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Arts, Sports & Culture

U.S. Soccer's Greatest Upset

The Aged P Blog

On Thursday, the U.S. World Cup soccer team can advance to the round of 16 with either a win or tie against Germany. The United States has surpassed expectations; few thought they would escape the so-called “Group of Death” that also included Ghana and Portugal. As stacked as the odds have been against the United States in 2014, it is nothing compared to the odds faced by the U.S. team when Brazil last hosted the World Cup in 1950.

The U.S. team that year consisted entirely of semi-pro players who often held additional jobs- one player missed the tournament because he could not take time off of work. In their second game, they faced England, who were widely considered to be the world’s best team. But when the final whistle blew on June 29, 1950, it was the U.S. who had won, 1-0.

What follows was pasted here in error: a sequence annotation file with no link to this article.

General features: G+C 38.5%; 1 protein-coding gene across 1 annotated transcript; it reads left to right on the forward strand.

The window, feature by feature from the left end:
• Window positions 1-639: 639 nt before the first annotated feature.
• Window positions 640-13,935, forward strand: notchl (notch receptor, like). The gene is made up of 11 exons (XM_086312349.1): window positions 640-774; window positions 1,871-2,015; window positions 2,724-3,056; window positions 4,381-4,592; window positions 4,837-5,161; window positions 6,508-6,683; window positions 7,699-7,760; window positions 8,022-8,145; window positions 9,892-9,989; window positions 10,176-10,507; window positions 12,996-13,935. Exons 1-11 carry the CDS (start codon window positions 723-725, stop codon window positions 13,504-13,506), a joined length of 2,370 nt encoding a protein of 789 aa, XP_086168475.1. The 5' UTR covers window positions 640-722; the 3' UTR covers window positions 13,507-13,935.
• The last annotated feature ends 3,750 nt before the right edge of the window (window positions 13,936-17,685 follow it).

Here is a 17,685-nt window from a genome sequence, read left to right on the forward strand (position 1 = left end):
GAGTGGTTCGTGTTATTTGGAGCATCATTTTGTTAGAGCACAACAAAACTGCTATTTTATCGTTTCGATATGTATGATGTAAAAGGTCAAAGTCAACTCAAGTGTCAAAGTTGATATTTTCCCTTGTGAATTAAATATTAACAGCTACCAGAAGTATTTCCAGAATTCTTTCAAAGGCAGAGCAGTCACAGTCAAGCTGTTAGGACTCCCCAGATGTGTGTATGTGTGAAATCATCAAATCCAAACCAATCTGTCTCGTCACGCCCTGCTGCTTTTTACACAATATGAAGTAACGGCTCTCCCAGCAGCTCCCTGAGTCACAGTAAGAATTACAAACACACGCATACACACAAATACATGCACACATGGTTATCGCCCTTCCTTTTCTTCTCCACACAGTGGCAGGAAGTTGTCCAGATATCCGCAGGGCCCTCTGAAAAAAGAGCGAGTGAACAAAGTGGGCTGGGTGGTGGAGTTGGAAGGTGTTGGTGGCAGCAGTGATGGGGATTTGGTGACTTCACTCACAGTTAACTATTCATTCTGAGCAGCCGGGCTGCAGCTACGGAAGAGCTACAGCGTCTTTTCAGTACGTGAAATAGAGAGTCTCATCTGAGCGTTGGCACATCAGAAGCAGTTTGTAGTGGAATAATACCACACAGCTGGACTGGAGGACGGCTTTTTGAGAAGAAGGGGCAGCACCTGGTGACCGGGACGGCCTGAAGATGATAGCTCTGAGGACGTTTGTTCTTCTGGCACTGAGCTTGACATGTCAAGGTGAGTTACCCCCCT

Walter Bahr is one of two surviving members of that 1950 team, and had the assist on the game’s lone goal. He talked to Essential Pittsburgh about the experience.

“It wasn’t anything special,” Bahr said about his shot on goal. “It was just a decent shot that was deflected by Joe Gaetjens into the net...he was always moving in the box and getting himself open, and he just got himself a little space and got a nickel on the ball that was enough to change direction and it turned out to be the winning goal.”

Bahr said that even though soccer was a niche sport in the United States at the time, it was very popular in the Philadelphia neighborhood where he grew up.

“There were a lot of British people in the neighborhood, Scotch-Irish, English. Soccer in that particular neighborhood was the big sport. You could go twenty blocks away and they didn’t have any soccer. A lot of it was from the ethnic groups that came in.”